Flynt Leverett Says Iran is Sincere

Worldfocus’ Daljit Dhaliwal spoke with Flynt Leverett, director of theIran Project at the New America Foundation for some insight into theIranian leadership’s reservations about the IAEA’s recent proposalwhich would send low-enriched uranium first to Russia to be enrichedthen to France for further processing.

The Odd Parallels in U.S.-Iran Nuclear Positions

We still don’t know the substance of Iran’s response to the proposal for multilateral enrichment cooperation on its experimental reactor. But this, from the NY Times, jumped out at me: . . . Some of Mr. Ahmadinejad’s conservative rivals have alreadycriticized the plan as a risky concession to the West, and on Thursday,the opposition leader Mir-Hussein Moussavi joined them, suggesting thatany response to the plan would have negative consequences for Iran. “Ifthey are put in place, all the efforts of thousands of scientists willgo to the wind,” Mr. Moussavi said of the proposed plan’s conditions,according to opposition Web sites. “If […]

Tehran Rocks While Afghans Get Optimistic

Dare I say it? A few shards of optimism coming out of Iran and Afghanistan? Yes, according to two videos we posted in our video section today. The first video, from Al-Jazeera, looks at a new Persian film, “No One Knows About Persian Cats,” which tells the tale of a young man and woman who try to form a band after being released from prison. Their efforts take us through the underground rock scene of Tehran where the city’s youth fight for their jams. Though the story is fictional, actors from the film (now in exile in the U.K, after […]

Film Casts Tehran in an Artist’s Light

Iranian film “No One Knows About Persian Cats” offers a look inside theworld of Tehran’s youth. Sixty percent of Iran’s population is underthe age of thirty and this film, debuting at the London Film Festival,aims to show the trials and triumphs that face Tehran’s music-lovingyounger set while they participate in an illegal underground.

Almost 30 years ago to the day, the United States broke off relations with Iran in response to the seizure of the U.S. embassy in Tehran. In doing so, the U.S. lost its most valuable source of information about the Islamic regime. To fill the void of knowledge resulting from 30 years of diplomatic estrangement, the Obama administration has turned to scholars and experts for insight into the Persian nation. Indeed, President Barack Obama’s policy of outreach toward Tehran has been decisively shaped by the wide array of Iran experts, both within the administration and without, from whom he has […]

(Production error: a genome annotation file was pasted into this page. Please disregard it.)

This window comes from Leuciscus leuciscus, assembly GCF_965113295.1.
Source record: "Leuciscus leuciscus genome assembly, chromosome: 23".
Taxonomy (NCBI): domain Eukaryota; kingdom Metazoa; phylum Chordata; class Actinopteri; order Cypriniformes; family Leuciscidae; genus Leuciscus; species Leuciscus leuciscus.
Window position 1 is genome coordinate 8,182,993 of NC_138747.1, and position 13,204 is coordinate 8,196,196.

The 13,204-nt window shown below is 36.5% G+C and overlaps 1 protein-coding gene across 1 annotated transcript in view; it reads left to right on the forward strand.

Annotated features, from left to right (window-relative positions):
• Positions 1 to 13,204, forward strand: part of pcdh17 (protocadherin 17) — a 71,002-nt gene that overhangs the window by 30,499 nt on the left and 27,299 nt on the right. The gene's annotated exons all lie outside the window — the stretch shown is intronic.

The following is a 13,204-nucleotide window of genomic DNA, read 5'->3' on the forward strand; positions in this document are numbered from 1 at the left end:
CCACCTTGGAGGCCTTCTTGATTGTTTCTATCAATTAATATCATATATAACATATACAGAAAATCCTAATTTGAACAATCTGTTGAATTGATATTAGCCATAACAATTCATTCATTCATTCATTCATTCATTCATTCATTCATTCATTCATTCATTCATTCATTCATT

Iran and Engagement Lite

I was going to write this post this morning, but decided to hold off until Iran responded to the IAEA draft agreement on outsourcing the uranium enrichment for its experimental reactor. Good thing I did, because it’s actually an easier argument to defend now that Iran has initially declined to accept the deal. (For Iran, that’s not the same thing as rejecting it. But the argument stands nonetheless.) My original thought was to how it was that my pessimism before the first Geneva meeting earlier this month had been so off the mark. At the time, the revelation of the […]

When mass protests erupted in Iran following charges of fraud in last June’s presidential election, Western leaders — particularly U.S. President Barack Obama — took pains not to taint those domestic disturbances with foreign fingerprints. To foreigners concerned about Iran’s nuclear aspirations, the sight of muscular internal dissent suddenly presented new and intriguing thoughts: International opposition to the Iranian nuclear program is not the only problem faced by the ruling powers in the Islamic Republic. The disturbances revealed one of Iran’s great weaknesses: widespread discontent with a regime of questionable legitimacy. Now that the regime has suppressed the protests, however, […]

Roger Cohen on Israel, Hamas, And Iran’s Nuclear Program

New York Times Columnist Roger Cohen says Israel needs to tone down their rhetoric in dealing with Iran. The seasoned journalist talks to Charlie Rose and says that it would be unlikely for Israel to take military action against Iran while President Obama is in office. He also discusses the contested definition of a war crime with regards to the Palestinian-Israeli conflict.

On Oct. 19, at a multilateral meeting in Vienna focused on nuclear transparency, U.S. and Iranian representatives will meet for the second time in a month in the hopes of working out the modality by which the International Atomic Energy Agency (IAEA) will inspect Iran’s newly revealed enrichment facility known as Fardo, near the holy city of Qom. This particular issue is relatively straightforward, and the negotiations will likely result in the Fardo facility being placed under the IAEA’s regular regime of inspections, already firmly in place with respect to Iran’s other nuclear facilities. But it is nonetheless tied in […]